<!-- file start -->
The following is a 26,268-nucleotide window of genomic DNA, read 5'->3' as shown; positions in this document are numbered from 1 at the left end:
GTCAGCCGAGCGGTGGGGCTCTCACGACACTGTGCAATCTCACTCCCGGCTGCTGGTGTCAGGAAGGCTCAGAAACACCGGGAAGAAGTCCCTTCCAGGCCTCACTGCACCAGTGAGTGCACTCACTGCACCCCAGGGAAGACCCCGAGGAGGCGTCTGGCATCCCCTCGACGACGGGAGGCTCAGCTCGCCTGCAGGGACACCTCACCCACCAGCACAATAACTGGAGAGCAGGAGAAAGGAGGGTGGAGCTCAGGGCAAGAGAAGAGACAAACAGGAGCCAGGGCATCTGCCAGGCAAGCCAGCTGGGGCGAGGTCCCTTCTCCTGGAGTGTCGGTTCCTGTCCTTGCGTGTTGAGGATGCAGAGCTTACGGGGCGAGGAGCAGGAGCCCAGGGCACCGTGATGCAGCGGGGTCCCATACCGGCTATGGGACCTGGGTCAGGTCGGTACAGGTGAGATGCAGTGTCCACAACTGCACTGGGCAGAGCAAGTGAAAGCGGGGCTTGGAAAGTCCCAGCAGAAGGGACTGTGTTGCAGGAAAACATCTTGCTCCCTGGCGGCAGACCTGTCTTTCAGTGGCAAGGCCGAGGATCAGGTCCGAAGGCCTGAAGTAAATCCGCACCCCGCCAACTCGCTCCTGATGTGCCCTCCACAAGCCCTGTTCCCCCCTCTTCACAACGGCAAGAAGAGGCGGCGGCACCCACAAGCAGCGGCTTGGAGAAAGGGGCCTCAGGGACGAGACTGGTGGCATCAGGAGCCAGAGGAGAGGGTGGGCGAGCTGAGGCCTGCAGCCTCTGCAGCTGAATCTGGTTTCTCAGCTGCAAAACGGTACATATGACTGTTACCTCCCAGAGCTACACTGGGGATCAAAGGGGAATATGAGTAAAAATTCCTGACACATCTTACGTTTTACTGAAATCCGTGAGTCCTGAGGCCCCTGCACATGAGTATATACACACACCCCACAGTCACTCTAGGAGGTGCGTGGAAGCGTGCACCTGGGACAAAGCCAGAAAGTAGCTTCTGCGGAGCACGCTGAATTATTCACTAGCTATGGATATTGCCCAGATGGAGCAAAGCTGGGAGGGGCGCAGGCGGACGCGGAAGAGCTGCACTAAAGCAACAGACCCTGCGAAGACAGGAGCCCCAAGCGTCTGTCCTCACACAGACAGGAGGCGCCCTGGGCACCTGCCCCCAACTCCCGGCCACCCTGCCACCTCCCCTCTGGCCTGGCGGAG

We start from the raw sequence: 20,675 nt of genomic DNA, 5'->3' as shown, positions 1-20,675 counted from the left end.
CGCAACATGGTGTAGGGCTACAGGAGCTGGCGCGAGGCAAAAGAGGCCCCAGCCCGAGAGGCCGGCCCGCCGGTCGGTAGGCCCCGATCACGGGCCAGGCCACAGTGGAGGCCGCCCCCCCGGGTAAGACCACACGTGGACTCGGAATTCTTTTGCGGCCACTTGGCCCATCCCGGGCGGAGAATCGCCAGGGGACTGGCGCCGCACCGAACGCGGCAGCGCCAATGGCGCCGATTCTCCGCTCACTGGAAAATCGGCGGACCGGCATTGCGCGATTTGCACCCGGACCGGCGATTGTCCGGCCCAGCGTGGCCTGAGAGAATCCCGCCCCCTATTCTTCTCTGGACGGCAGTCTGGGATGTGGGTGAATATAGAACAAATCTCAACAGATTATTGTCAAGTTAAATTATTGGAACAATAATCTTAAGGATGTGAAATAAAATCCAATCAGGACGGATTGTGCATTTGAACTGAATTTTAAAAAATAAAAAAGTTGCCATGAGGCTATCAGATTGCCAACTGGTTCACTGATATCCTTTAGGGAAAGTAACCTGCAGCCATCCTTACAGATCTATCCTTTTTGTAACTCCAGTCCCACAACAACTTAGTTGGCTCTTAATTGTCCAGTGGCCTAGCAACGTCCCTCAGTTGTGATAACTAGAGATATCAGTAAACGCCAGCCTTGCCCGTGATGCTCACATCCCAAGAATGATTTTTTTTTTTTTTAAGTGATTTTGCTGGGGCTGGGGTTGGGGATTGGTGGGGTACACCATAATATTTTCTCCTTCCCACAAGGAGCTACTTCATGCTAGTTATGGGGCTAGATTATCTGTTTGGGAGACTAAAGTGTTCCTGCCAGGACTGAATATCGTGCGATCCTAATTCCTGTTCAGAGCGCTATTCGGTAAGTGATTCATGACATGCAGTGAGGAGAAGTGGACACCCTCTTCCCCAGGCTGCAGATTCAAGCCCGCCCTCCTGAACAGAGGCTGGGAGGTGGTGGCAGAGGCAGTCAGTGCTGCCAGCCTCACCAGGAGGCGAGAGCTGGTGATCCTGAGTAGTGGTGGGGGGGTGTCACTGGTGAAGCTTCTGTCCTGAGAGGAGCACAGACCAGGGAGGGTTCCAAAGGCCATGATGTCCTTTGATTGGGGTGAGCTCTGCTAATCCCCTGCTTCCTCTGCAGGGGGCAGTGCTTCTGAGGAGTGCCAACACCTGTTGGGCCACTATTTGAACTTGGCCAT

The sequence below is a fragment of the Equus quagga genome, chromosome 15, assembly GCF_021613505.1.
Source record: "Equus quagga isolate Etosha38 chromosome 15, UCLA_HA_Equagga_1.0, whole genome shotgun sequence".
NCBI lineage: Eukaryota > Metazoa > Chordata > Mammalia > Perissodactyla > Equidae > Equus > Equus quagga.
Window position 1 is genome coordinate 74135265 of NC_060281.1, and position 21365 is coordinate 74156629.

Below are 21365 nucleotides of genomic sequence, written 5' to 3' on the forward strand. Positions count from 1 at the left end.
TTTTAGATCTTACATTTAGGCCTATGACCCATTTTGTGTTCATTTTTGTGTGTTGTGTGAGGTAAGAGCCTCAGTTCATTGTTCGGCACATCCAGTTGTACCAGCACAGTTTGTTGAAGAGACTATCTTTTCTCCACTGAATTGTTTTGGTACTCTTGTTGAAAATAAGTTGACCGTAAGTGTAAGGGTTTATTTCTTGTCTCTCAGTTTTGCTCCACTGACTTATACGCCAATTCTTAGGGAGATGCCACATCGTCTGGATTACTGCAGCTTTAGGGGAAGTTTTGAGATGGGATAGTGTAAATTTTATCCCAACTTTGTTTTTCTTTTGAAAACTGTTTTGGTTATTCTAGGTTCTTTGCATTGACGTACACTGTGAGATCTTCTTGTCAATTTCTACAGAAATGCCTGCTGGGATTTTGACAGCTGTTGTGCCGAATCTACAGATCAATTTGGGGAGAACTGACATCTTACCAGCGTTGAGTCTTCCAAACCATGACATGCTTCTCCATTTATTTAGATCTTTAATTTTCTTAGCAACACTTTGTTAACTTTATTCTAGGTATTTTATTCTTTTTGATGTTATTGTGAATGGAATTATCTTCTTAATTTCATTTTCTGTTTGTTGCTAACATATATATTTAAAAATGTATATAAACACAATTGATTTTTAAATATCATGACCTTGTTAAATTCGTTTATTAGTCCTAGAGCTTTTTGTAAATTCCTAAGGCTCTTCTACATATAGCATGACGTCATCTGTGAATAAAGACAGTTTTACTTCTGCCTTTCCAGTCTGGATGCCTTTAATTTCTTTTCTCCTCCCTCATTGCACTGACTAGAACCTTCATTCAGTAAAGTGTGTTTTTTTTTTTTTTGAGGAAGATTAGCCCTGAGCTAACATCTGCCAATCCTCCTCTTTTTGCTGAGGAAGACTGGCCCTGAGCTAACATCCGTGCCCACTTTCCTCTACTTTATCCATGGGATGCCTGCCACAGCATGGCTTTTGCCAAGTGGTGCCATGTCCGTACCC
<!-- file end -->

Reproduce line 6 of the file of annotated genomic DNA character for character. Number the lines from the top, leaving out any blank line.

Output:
Source record: "Equus quagga isolate Etosha38 chromosome 15, UCLA_HA_Equagga_1.0, whole genome shotgun sequence".